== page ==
Linear low molecular weight α-(1→4)-glu-cans obtained after enzymatic reduction of side chains and protein components [active hexose correlated compounds (AHCCs)] were demonstrated as having immunomodulatory and anti-cancer properties (Ghoneum et al., 1995; Matsushita et al., 1998). In 1992, a trial was conducted in Japan to evaluate the preventive of effect of AHCCS against recurrence of hepatocellular carcinoma following surgical resection (Kidd, 2000).
Sulfated homo- and heteropolysaccharides possessing antiviral activity are widespread in algae, especially in sea algae (Schaeffer and Krylov, 2000), but do not occur naturally in higher Basid-iomycota mushrooms. Chemically sulfated schizophyllans with different sulfur contents were obtained from β-(1→3)-glucan produced by Schizophyllum commune (Itoh et al., 1990; Hirata et al., 1994), It was Suggested that the sulfur content in schizophyllan is the most important factor for inhibiting growth of human immunodeficiency virus (HIV), rather than molecular weight or kinds of sugar component (Itoh et al., 1990). The medicinal tests indicate that sulfated schizophyllan with sulfur content of 5% can be useful as an anti-HIV agent for treatment of HIV-infected hemophiliacs (Hirata et al., 1994).
Higher Basidiomycota mushrooms are unlimited sources of anticancer and immunostimulatingpolysaccharides. Many if not all Basidiomycota mushrooms contain biologically active polysaccharides. Six hundred and fifty-one species and 7 infraspecific taxa from 182 genera of higher Hetero-and Homobasidiomycetes were demonstrated to possess pharmacologically active polysaccharides in their fruiting bodies, culture mycelia, or culture broth. These polysaccharides are of different chemical composition; the biochemical mechanisms for mediating their biological activity are still not clearly demonstrated (Belchers et al., 1999).
The antitumor polysaccharides from various mushrooms are characterized by their molecular weight, degree of branching, and higher (tertiary)structure. A triple-helical tertiary conformation of medicinal mushroom β-(1→3)-glucans is known to be important in their immunostimulating activity. When lentinan was denatured with dimethyl sulfoxide, urea, or NaOH, the tertiary structure was lost, while the primary structure was not affected, but tumor inhibition properties were lowered with progressive denaturation (Maeda et al., 1988). The same results, which confirmed a correlation between antitumor activity and triple helix structure, were obtained in investigations on schizophyllan (Yanaki et al., 1983, 1986).
Unlike β-(1→3)-glucans, with medicinal properties that are strongly dependent on high molecular mass ranging from 500 to 2000 kDa(Mizuno, 1996).
α-(1→3)-glucuronoxylomannans, which are characteristic of jelly mushrooms, are not strongly dependent on molecular weight. Thus, Gao and co-workers (1996 a) reported that even acidic hydrolysate fractions of T. fuciformis fruiting body glucuronoxylomannans with a molecular mass from 53 to 1 kDa induce human monocytes to produce interleukin-6 (IL-6) as efficiently as the nonhydrolyzed heteropolysaccharide. This indicates that the activity may be caused by a common structure α-(1→3)-mannan back-bone, and the change of molecular weight had no obvious influence on the activity of the heteroglycans (Gao et al., 1996b). The products of Smith degradation and lithium degradation of T. fuciformis heteroglycan with molecular mass of 400 kDa or the product of deacetylation also induced monocytes to secrete IL-1 as efficiently as the original polysaccharide, indicating that xylose and glucuronic acid residues as well as acetyl groups are not important in the side chains for promoting cytokine-stimulating activity (Gao et al., 1997).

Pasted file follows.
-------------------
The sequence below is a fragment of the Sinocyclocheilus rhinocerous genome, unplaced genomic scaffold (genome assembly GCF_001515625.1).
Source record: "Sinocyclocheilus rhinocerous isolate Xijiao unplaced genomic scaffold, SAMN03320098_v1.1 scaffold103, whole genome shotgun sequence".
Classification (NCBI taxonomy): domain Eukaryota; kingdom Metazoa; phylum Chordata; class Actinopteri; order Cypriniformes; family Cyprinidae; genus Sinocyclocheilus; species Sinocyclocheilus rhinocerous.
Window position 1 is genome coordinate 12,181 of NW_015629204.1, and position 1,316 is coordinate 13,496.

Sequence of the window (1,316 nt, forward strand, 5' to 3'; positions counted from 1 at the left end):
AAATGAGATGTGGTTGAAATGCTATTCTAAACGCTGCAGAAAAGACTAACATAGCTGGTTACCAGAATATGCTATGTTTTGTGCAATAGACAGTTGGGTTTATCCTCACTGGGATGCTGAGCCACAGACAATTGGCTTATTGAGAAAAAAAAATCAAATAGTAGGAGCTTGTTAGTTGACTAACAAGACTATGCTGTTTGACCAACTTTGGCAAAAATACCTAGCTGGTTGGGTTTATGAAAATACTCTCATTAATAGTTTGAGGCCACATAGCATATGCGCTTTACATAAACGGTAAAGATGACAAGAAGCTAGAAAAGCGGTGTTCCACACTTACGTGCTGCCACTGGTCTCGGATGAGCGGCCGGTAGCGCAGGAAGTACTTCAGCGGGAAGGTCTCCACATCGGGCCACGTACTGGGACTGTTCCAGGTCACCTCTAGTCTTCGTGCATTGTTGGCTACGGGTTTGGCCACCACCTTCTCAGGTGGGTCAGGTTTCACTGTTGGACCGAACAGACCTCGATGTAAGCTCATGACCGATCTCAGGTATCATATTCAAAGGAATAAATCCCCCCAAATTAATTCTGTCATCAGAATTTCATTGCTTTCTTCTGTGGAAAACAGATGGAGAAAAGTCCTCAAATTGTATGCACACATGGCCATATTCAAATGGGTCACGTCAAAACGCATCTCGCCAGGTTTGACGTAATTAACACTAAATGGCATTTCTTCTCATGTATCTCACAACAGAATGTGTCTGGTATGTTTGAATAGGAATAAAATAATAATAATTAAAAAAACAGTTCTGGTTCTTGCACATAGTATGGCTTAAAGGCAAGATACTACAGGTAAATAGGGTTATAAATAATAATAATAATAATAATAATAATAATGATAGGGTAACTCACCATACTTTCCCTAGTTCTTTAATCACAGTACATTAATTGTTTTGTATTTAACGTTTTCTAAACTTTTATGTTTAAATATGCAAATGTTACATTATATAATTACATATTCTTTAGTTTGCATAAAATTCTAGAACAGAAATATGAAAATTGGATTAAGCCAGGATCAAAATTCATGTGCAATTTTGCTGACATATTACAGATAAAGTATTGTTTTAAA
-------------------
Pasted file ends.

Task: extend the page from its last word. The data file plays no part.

Mushroom β-(1→3)-glucans exhibit a variety of biological and immunopharmacological activities, and many of the activities, such as nitrogen oxide synthesis of macrophage and limulus factor G activation, were dependent on the triple helix conformation, but others were independent, such as interferon-U and colony stimulating factor syn- theses (Yadomae, 2000). Acidic glucuronoxylomannan isolated from the fruit body of Tremella fuciformis was also demonstrated as having a left-handed, threefold helical backbone conformation (Yui et al., 1995), thus indicating that the α- (1→3)-mannan backbone structure is more important than the tertiary structure of the molecule.
A wide range of biologically active polysaccharides is found among higher Basidiomycota mushrooms, and their practical application is dependent not only on unique properties but also on biotechnological availability. Mycelia formed by growing pure cultures in submerged conditions are of constant composition, and submerged culture is the best technique for obtaining consistent and safe mushroom products (Wasser et al., 2000).